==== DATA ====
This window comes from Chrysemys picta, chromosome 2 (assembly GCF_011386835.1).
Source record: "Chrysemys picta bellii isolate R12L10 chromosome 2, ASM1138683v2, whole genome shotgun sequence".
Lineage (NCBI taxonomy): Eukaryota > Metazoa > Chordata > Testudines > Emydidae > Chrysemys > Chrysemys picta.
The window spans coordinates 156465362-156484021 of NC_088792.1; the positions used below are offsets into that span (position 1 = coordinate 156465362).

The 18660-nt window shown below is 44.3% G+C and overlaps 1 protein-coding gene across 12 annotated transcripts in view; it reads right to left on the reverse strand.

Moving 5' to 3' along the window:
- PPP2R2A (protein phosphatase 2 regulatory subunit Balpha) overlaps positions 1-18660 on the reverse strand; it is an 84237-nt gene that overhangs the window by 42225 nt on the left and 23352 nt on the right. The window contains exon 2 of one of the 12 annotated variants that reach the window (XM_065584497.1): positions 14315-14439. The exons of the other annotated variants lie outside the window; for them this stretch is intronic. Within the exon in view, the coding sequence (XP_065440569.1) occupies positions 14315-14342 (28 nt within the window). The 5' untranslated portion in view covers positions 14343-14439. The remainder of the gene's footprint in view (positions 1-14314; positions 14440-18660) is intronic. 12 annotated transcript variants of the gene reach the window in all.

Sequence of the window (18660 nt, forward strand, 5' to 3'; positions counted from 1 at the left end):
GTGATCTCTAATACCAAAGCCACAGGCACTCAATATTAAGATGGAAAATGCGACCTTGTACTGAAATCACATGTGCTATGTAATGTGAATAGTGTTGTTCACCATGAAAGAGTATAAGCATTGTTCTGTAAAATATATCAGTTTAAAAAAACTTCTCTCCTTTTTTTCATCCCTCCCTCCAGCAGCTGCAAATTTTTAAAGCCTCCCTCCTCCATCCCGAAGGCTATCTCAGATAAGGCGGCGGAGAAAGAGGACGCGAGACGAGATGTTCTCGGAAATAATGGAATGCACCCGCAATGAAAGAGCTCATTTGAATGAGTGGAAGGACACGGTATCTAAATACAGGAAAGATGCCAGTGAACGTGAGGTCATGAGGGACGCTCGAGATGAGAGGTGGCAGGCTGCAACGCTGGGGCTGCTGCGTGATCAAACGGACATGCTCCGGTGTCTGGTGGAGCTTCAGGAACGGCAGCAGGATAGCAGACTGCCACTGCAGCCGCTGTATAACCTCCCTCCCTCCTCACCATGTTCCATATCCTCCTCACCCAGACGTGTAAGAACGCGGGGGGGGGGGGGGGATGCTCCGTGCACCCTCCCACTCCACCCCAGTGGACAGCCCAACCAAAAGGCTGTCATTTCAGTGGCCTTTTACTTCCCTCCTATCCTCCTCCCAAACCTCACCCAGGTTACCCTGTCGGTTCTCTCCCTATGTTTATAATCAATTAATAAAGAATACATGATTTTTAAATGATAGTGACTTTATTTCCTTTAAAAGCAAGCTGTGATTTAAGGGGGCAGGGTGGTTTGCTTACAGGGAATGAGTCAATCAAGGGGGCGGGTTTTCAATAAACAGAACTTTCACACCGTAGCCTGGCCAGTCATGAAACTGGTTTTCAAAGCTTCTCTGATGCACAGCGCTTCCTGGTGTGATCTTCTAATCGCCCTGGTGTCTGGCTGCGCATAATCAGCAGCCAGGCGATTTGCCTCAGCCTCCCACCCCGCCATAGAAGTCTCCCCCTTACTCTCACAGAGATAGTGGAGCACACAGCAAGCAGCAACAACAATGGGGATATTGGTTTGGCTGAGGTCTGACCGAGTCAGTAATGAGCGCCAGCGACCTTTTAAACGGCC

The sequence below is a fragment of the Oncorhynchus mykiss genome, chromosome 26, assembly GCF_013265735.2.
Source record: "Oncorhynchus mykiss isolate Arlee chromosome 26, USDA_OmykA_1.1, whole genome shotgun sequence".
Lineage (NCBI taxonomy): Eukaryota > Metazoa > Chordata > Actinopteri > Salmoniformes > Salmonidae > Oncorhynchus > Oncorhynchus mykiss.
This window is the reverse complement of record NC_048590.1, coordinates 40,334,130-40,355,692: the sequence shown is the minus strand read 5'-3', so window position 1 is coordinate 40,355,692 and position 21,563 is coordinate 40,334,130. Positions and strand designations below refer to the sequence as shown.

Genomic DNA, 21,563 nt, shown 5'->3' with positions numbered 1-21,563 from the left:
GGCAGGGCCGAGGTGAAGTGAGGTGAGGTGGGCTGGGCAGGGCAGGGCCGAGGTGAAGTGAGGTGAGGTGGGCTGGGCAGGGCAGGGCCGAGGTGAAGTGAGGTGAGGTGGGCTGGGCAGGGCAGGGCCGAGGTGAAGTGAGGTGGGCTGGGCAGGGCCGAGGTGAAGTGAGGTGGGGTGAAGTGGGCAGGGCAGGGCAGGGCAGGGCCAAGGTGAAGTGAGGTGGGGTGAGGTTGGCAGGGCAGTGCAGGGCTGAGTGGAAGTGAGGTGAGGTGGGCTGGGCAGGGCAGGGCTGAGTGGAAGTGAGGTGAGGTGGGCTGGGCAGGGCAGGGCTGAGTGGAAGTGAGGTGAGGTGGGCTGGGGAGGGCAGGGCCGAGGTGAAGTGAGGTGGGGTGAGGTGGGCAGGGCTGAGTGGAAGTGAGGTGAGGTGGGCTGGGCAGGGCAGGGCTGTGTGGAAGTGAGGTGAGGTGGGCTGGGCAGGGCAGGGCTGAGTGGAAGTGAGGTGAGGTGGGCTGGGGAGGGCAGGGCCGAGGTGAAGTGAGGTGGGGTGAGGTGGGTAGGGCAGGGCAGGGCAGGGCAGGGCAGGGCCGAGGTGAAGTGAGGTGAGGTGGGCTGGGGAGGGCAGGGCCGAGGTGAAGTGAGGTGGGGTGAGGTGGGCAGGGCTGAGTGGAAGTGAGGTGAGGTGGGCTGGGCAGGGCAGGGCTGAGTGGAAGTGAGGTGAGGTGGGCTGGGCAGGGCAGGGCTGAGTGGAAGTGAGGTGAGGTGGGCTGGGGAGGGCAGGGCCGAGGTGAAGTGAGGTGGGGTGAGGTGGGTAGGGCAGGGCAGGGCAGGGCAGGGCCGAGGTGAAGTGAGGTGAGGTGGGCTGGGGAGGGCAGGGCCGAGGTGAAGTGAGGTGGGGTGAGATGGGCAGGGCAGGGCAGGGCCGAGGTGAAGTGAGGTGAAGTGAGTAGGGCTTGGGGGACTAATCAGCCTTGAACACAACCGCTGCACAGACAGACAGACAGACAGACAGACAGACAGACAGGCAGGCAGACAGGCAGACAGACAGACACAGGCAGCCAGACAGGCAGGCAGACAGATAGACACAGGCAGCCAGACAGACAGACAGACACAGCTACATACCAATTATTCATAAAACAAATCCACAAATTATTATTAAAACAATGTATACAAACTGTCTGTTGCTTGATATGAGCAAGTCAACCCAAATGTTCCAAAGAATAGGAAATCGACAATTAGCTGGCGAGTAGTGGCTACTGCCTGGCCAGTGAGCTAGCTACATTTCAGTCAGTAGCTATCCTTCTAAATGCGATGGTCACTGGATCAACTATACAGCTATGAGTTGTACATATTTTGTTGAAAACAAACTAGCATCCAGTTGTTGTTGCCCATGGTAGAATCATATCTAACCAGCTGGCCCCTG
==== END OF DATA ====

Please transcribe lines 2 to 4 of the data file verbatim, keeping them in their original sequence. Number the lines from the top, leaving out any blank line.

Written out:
Source record: "Chrysemys picta bellii isolate R12L10 chromosome 2, ASM1138683v2, whole genome shotgun sequence".
Lineage (NCBI taxonomy): Eukaryota > Metazoa > Chordata > Testudines > Emydidae > Chrysemys > Chrysemys picta.
The window spans coordinates 156465362-156484021 of NC_088792.1; the positions used below are offsets into that span (position 1 = coordinate 156465362).